Are Girls and Boys Different When It Comes to Learning to Code?

I don’t want to generalize, but so far I am yet to see a girl of Smarty’s age genuinely interested in programming. Boys are completely different matter! One of Smarty’s classmates is spending all his free time reading Java programming books and writing his own programs. My good friend’s son who is a year older than Smarty was into programming for several years, his preferred environment is Scratch, and he and his best friend write games together and already plan to start their own software game company. Perhaps not incidentally, both boys have extremely geeky fathers who are very supportive of their boys’ interest and spend a lot of time with them.
Don’t get me wrong - I am not saying that girls cannot grow into terrific software engineers, but there is something in learning to code that seems to call to boys earlier than to girls. Perhaps the situation will change soon with some beginner tutorials specifically targeting girls, such as this Code With Anna and Elsa tutorial designed for kids age 8+.

How to Get Started?

Tutorials for Beginners
There are many paths that you can take into the world of coding. Start small! Give your children an hour of code. Check out tutorials and coding apps that might work for children as young as 4. Let them experiment and follow their interest. I will be honest and say that it is certainly helpful to be able to code yourself if you are trying to encourage your child to try it out. But perhaps coding is a new skill that you and your child can learn together. I, for once, am excited to try some of the tutorials designed for age 8+ (not for middle school like Khan Academy) and see if Smarty’s interest in programming takes off again. I am looking forward to our Hour of Code this weekend :)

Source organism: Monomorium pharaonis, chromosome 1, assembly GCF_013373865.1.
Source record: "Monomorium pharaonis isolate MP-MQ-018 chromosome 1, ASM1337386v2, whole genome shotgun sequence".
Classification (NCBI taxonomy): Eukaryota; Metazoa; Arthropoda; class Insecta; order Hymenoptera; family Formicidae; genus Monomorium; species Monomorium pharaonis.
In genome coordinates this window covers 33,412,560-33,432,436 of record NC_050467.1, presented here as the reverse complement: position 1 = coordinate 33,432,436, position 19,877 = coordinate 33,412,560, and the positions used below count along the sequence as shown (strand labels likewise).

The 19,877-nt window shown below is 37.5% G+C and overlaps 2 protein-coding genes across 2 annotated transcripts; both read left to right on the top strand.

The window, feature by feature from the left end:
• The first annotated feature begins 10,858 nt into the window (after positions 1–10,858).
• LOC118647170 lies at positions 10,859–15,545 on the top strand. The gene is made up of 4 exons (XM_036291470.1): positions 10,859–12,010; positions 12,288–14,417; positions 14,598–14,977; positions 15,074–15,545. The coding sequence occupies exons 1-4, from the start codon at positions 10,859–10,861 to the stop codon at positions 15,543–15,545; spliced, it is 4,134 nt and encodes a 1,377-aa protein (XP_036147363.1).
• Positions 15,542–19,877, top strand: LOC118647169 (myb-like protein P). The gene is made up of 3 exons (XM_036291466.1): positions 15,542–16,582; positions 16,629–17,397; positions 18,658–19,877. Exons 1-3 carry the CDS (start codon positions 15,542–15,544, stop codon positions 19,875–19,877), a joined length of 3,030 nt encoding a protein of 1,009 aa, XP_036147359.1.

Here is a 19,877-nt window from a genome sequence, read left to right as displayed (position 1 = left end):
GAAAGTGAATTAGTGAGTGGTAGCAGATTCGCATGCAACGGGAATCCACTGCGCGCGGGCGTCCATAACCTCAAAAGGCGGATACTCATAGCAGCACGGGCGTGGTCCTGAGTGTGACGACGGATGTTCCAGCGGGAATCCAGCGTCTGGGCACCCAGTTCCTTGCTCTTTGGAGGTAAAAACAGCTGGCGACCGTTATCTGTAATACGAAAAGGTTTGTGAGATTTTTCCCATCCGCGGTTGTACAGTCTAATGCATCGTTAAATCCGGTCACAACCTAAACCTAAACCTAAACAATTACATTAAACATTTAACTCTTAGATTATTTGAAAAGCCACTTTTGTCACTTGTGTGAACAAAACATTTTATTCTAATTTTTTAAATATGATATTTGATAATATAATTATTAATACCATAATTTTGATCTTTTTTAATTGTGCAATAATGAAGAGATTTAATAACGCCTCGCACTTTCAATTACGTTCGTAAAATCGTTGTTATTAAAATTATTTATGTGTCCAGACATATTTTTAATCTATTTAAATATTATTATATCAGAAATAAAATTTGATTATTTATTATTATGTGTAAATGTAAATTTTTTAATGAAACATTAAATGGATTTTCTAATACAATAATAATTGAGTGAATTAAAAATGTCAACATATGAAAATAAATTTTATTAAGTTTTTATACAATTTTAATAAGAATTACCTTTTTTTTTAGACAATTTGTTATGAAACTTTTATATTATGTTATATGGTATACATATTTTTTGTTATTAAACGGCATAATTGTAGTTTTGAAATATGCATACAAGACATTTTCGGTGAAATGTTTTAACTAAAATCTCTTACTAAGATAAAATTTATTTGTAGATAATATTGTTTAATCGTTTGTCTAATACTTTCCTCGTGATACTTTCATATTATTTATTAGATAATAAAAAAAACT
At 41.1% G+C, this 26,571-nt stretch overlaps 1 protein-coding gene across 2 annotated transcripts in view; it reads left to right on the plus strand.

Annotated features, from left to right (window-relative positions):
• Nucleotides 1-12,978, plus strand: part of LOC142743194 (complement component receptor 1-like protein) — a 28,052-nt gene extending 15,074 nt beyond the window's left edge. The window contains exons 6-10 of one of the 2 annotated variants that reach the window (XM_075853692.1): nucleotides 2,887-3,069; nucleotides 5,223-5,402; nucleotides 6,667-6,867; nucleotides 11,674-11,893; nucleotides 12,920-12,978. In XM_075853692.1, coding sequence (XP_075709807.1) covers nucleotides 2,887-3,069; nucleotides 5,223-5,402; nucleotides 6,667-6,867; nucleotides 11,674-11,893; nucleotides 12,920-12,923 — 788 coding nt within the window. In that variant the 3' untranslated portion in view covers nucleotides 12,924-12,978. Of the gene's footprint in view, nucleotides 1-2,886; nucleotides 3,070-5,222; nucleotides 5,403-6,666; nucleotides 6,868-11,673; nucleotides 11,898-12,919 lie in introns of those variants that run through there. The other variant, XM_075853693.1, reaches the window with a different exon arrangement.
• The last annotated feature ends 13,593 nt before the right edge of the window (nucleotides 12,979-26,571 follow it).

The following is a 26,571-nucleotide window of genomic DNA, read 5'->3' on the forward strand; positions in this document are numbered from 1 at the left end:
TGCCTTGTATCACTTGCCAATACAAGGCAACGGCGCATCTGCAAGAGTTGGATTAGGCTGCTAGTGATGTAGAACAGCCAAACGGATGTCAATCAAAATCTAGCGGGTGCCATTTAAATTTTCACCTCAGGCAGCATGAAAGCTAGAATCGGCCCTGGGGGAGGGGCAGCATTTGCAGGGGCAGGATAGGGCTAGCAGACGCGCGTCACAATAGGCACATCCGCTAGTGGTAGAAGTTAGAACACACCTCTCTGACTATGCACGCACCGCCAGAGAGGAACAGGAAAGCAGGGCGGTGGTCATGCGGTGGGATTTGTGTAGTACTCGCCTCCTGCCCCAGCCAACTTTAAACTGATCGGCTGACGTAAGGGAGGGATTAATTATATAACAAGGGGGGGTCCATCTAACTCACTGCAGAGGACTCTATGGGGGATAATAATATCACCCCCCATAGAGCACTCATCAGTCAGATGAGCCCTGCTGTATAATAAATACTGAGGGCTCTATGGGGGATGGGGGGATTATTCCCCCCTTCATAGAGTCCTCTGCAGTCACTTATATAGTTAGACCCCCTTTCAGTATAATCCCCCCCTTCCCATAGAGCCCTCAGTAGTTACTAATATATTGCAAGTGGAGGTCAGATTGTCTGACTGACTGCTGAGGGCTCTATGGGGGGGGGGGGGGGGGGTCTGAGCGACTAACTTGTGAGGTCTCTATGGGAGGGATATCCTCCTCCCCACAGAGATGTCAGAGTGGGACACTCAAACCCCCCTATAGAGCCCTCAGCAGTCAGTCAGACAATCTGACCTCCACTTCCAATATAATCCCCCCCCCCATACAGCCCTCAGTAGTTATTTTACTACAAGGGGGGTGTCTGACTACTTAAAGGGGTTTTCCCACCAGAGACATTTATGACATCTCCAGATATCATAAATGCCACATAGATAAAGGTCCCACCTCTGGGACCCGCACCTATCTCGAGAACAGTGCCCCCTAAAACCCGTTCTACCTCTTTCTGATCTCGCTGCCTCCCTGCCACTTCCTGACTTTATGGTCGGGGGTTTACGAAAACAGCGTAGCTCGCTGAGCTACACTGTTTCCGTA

Your Turn

Do you know how to code? What computer languages did you learn?

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Ticia said...

Jeff is starting to seriously push for the boys to learn some form of computer programming. So, I need to start looking into it.

min said...

There's been so much push for coding lately that it's hard to avoid. Pretty much everyone is teaching it. I do question whether every child needs to learn it at this age. It seems like something they can learn easily as they mature. One friend told me her husband majored in philosophy and learned programming as an adult. He is a software engineer without studying engineering.

Natalie PlanetSmartyPants said...